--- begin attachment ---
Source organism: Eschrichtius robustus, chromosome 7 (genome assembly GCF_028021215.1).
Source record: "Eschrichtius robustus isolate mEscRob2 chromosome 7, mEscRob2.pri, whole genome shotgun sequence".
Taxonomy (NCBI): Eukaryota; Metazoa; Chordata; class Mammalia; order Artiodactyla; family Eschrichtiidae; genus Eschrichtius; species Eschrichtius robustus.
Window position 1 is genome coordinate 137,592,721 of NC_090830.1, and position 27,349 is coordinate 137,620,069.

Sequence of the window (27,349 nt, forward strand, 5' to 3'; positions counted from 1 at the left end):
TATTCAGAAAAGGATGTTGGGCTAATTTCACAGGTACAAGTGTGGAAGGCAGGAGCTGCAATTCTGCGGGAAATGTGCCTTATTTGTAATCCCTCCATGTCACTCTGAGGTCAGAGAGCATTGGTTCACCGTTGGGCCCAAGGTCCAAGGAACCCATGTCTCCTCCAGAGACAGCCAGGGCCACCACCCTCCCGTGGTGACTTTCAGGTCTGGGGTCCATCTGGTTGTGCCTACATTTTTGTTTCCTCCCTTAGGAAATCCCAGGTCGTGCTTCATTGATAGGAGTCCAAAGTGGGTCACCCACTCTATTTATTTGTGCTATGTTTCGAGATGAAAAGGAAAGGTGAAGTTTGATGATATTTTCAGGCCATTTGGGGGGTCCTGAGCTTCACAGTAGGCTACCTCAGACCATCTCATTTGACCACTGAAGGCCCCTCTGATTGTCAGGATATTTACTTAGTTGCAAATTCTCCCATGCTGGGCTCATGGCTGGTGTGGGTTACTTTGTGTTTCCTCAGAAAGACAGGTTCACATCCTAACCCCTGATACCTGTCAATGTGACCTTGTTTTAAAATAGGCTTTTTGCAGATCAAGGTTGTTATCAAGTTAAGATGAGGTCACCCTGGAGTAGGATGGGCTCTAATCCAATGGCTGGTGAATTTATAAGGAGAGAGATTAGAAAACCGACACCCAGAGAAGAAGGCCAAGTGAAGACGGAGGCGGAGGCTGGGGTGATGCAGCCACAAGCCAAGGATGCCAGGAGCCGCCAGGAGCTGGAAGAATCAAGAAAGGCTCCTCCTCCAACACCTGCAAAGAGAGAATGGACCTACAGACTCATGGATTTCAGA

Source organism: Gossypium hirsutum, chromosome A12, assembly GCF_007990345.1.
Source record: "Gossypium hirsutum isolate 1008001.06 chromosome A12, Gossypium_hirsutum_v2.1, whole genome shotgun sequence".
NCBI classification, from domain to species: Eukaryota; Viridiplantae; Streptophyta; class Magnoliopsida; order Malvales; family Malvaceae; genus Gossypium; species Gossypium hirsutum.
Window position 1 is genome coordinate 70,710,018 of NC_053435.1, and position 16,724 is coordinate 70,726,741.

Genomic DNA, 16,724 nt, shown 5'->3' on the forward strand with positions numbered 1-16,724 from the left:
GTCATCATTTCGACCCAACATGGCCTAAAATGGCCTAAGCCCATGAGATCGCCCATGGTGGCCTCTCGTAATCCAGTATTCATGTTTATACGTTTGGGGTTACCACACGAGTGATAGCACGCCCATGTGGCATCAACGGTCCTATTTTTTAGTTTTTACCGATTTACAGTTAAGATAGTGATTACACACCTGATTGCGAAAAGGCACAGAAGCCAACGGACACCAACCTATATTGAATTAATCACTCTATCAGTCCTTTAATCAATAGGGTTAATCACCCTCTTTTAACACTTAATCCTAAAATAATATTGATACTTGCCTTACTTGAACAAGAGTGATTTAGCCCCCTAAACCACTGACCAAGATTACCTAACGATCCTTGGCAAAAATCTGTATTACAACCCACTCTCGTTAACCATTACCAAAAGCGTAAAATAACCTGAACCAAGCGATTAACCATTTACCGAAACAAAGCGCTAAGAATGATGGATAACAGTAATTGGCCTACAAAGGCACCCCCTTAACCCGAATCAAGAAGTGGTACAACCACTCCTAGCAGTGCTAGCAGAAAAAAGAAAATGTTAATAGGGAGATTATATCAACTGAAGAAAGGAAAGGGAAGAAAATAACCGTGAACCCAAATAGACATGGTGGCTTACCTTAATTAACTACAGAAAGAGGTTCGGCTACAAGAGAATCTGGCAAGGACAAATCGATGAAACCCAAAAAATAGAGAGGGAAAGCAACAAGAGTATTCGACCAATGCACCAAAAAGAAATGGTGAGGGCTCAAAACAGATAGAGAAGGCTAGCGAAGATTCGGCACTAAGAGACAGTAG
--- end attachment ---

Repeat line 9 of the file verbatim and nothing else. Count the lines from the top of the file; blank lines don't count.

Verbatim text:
NCBI classification, from domain to species: Eukaryota; Viridiplantae; Streptophyta; class Magnoliopsida; order Malvales; family Malvaceae; genus Gossypium; species Gossypium hirsutum.